_{ref}(U) for sensors of a given type, where argument U is a sensor output signal and P

_{ref}is a measurand value; (b) calibrating the sensor with respect to the reference calibration function P

_{ref}(U) by: (i) determining a first coefficient G to adjust sensor sensitivity to fit the function P

_{ref}(U) at low measurand levels; (ii) determining a second coefficient K, which, when it multiplies both a sensor output and a measurand value, stretches a response curve of the sensor to fit the function P

_{ref}(U) at high measurand levels; (c) determining the unknown input measurand P

_{unk}by calculating the input measurand from P

_{unk}=P

_{ref}(KGU

_{m})/K, where U

_{m}corresponds to an output of the sensor that results from applying the unknown input measurand P

_{unk}.

**[0007]**It should be understood that the step of identifying the reference calibration function can be as involved as determining what the function should be, or as uninvolved as being given a reference calibration function P

_{ref}(U) and recognizing that this is the function to be used for the calibration of the sensor.

**[0008]**In accordance with another broad aspect, there is provided a system for determining an unknown input measurand P

_{unk}of a sensor having a linear response at small input measurand levels and a non-linear response at large input measurand levels, the system comprising: (a) a calibration module for calibrating the sensor with respect to a reference calibration function P

_{ref}(U), where argument U is a sensor output signal and P

_{ref}is a measurand value, by: (i) determining a first coefficient G to adjust sensor sensitivity to fit the function P

_{ref}(U) at low measurand levels; (ii) determining a second coefficient K, which, when it multiplies both a sensor output and a measurand value, stretches a response curve of the sensor to fit the function P

_{ref}(U) at high measurand levels; (b) a processing module for determining the unknown input measurand P

_{unk}by calculating the input measurand from P

_{unk}=P

_{ref}(KGU

_{m})/K, where U

_{m}corresponds to output of the sensor that results from applying an unknown input measurand P

_{unk}.

**[0009]**In accordance with a third broad aspect, there is provided a method for calibrating a response of a sensor having a linear response at small input measurand levels and a non-linear response at large input measurand levels, the method comprising: (i) determining a first coefficient G to adjust sensor sensitivity to fit a reference calibration curve at low measurand levels; (ii) determining a second coefficient K, which, when it multiplies both a sensor output and a measurand value, stretches a response curve of the sensor to fit the reference calibration curve at high measurand levels.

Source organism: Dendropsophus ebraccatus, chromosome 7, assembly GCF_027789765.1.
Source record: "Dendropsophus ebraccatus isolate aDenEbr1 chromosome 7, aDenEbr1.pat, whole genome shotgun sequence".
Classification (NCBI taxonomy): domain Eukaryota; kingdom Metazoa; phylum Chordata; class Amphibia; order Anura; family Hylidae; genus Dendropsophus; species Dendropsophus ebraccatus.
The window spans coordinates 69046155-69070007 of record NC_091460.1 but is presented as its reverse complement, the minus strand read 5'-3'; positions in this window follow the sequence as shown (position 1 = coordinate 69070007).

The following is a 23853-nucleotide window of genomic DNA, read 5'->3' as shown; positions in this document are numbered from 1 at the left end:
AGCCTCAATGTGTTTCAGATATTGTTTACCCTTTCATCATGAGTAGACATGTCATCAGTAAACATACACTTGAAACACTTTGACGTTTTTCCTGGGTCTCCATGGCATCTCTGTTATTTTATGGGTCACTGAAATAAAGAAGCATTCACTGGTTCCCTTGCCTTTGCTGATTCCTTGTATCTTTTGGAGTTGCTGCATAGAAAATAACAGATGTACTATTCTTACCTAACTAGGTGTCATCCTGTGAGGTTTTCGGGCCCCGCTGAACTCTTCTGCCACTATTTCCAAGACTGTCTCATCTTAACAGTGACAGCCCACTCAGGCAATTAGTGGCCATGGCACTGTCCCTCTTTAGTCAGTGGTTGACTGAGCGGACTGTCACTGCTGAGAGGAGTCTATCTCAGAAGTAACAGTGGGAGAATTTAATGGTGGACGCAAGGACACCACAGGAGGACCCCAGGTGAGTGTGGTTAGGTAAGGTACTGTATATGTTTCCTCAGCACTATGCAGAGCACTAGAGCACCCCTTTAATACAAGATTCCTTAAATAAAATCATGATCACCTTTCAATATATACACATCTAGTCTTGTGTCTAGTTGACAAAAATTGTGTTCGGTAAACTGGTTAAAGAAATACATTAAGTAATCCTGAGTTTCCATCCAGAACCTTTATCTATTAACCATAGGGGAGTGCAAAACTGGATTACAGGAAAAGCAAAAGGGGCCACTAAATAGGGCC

**[0010]**A sensor response curve should be understood as a function relating the measurand value and the sensor output. Sensitivity is a property of a sensor response curve. For parts of the response curve which are linear, the sensitivity is the slope or proportionality constant relating output and measurand in that linear portion.

**BRIEF DESCRIPTION OF THE DRAWINGS**

**[0011]**Further features and advantages of the present invention will become apparent from the following detailed description, taken in combination with the appended drawings, in which:

**[0012]**FIG. 1 shows some experimentally measured differential-pressure responses of six micro-flow based differential pressure sensors;

**[0013]**FIG. 2 presents examples of analytically determined calibration curves;

**[0014]**FIG. 3 shows some experimentally measured differential-pressure response of six micro-flow based differential pressure sensors after gain adjustment (amplification using six different coefficients G);

**[0015]**FIG. 4 shows some effects of a mathematical transformation of differential-pressure response of one of the sensors using the coefficient K;

**[0016]**FIG. 5 shows some differential-pressure responses of six micro-flow sensors after correction of non-linearity using six different coefficients K;

**[0017]**FIG. 6 presents some errors of six samples after application of the linearization procedure;

**[0018]**FIG. 7 presents some errors of six samples after application of the linearization procedure and after correction for the sensors' non-symmetry;

**[0019]**FIG. 8 shows some experimentally measured differential-pressure response of one micro-flow based differential pressure sensor at different temperatures;

**[0020]**FIG. 9 shows an exemplary temperature-compensated differential-pressure response of one micro-flow sensor;

**[0021]**FIG. 10 is an example of the temperature dependence of a correction coefficient K;

**[0022]**FIG. 11 presents total errors of linearization and temperature compensation procedure for one sensor (#9-2) at six different temperatures;

**[0023]**FIG. 12 is a schematic diagram of the system for linearization and temperature compensation of the sensor's non-linear response, in accordance with one embodiment;

**[0024]**FIG. 13 shows an analog circuit for generation of correction voltage U

_{K}, in accordance with one embodiment;

**[0025]**FIG. 14 presents Part I of a flow chart of operations in a method of linearization and temperature compensation, performed during calibration, in accordance with one embodiment;